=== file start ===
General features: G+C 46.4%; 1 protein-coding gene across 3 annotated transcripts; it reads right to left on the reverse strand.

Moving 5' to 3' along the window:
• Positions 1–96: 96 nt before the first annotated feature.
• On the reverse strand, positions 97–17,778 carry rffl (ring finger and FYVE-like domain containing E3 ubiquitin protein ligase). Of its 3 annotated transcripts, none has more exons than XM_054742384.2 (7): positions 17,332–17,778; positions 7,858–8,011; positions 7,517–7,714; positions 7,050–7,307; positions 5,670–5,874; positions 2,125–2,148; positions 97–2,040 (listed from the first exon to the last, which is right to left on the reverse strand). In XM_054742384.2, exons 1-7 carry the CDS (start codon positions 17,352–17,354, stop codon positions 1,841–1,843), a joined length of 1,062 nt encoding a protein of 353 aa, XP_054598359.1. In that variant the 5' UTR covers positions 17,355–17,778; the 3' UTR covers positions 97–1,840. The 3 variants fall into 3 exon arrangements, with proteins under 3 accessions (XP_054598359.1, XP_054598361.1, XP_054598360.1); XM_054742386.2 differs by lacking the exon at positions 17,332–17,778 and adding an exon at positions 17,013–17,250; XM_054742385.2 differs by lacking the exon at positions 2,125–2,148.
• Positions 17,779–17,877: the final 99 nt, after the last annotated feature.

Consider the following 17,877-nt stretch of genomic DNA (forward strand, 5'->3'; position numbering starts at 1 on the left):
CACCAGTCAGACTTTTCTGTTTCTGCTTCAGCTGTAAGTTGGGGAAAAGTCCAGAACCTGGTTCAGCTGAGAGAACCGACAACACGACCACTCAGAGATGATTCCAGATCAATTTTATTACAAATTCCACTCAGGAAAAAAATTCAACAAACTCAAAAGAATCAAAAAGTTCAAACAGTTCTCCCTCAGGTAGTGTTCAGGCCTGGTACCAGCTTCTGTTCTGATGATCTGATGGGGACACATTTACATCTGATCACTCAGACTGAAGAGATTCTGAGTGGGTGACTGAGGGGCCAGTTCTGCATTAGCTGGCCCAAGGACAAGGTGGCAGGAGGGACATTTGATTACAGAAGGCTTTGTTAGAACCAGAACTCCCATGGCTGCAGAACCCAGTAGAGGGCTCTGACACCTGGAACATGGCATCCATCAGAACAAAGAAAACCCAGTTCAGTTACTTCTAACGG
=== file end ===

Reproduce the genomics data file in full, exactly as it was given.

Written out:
General features: G+C 46.4%; 1 protein-coding gene across 3 annotated transcripts; it reads right to left on the reverse strand.

Moving 5' to 3' along the window:
• Positions 1–96: 96 nt before the first annotated feature.
• On the reverse strand, positions 97–17,778 carry rffl (ring finger and FYVE-like domain containing E3 ubiquitin protein ligase). Of its 3 annotated transcripts, none has more exons than XM_054742384.2 (7): positions 17,332–17,778; positions 7,858–8,011; positions 7,517–7,714; positions 7,050–7,307; positions 5,670–5,874; positions 2,125–2,148; positions 97–2,040 (listed from the first exon to the last, which is right to left on the reverse strand). In XM_054742384.2, exons 1-7 carry the CDS (start codon positions 17,352–17,354, stop codon positions 1,841–1,843), a joined length of 1,062 nt encoding a protein of 353 aa, XP_054598359.1. In that variant the 5' UTR covers positions 17,355–17,778; the 3' UTR covers positions 97–1,840. The 3 variants fall into 3 exon arrangements, with proteins under 3 accessions (XP_054598359.1, XP_054598361.1, XP_054598360.1); XM_054742386.2 differs by lacking the exon at positions 17,332–17,778 and adding an exon at positions 17,013–17,250; XM_054742385.2 differs by lacking the exon at positions 2,125–2,148.
• Positions 17,779–17,877: the final 99 nt, after the last annotated feature.

Consider the following 17,877-nt stretch of genomic DNA (forward strand, 5'->3'; position numbering starts at 1 on the left):
CACCAGTCAGACTTTTCTGTTTCTGCTTCAGCTGTAAGTTGGGGAAAAGTCCAGAACCTGGTTCAGCTGAGAGAACCGACAACACGACCACTCAGAGATGATTCCAGATCAATTTTATTACAAATTCCACTCAGGAAAAAAATTCAACAAACTCAAAAGAATCAAAAAGTTCAAACAGTTCTCCCTCAGGTAGTGTTCAGGCCTGGTACCAGCTTCTGTTCTGATGATCTGATGGGGACACATTTACATCTGATCACTCAGACTGAAGAGATTCTGAGTGGGTGACTGAGGGGCCAGTTCTGCATTAGCTGGCCCAAGGACAAGGTGGCAGGAGGGACATTTGATTACAGAAGGCTTTGTTAGAACCAGAACTCCCATGGCTGCAGAACCCAGTAGAGGGCTCTGACACCTGGAACATGGCATCCATCAGAACAAAGAAAACCCAGTTCAGTTACTTCTAACGG